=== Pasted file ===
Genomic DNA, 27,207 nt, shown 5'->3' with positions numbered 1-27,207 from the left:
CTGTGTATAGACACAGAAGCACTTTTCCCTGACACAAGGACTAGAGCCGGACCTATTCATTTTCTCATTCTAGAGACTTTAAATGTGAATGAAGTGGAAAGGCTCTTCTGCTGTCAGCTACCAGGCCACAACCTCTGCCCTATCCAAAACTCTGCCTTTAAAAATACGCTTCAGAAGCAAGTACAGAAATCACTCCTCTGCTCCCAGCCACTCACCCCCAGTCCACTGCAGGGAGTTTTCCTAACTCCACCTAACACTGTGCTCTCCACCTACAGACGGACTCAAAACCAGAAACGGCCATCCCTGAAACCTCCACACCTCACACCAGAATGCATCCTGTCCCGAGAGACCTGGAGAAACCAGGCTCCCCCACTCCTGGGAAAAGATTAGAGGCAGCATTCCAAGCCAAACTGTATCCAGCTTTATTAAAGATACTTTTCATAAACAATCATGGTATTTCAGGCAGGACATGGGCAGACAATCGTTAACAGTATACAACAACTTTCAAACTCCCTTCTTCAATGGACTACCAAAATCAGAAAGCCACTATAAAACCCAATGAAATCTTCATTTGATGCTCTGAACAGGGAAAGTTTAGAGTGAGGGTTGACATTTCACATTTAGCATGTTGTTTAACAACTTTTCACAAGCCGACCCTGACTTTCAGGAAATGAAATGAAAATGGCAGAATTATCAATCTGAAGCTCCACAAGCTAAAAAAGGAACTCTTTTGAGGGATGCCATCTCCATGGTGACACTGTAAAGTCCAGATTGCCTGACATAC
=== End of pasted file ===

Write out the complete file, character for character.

Genomic DNA, 27,207 nt, shown 5'->3' with positions numbered 1-27,207 from the left:
CTGTGTATAGACACAGAAGCACTTTTCCCTGACACAAGGACTAGAGCCGGACCTATTCATTTTCTCATTCTAGAGACTTTAAATGTGAATGAAGTGGAAAGGCTCTTCTGCTGTCAGCTACCAGGCCACAACCTCTGCCCTATCCAAAACTCTGCCTTTAAAAATACGCTTCAGAAGCAAGTACAGAAATCACTCCTCTGCTCCCAGCCACTCACCCCCAGTCCACTGCAGGGAGTTTTCCTAACTCCACCTAACACTGTGCTCTCCACCTACAGACGGACTCAAAACCAGAAACGGCCATCCCTGAAACCTCCACACCTCACACCAGAATGCATCCTGTCCCGAGAGACCTGGAGAAACCAGGCTCCCCCACTCCTGGGAAAAGATTAGAGGCAGCATTCCAAGCCAAACTGTATCCAGCTTTATTAAAGATACTTTTCATAAACAATCATGGTATTTCAGGCAGGACATGGGCAGACAATCGTTAACAGTATACAACAACTTTCAAACTCCCTTCTTCAATGGACTACCAAAATCAGAAAGCCACTATAAAACCCAATGAAATCTTCATTTGATGCTCTGAACAGGGAAAGTTTAGAGTGAGGGTTGACATTTCACATTTAGCATGTTGTTTAACAACTTTTCACAAGCCGACCCTGACTTTCAGGAAATGAAATGAAAATGGCAGAATTATCAATCTGAAGCTCCACAAGCTAAAAAAGGAACTCTTTTGAGGGATGCCATCTCCATGGTGACACTGTAAAGTCCAGATTGCCTGACATAC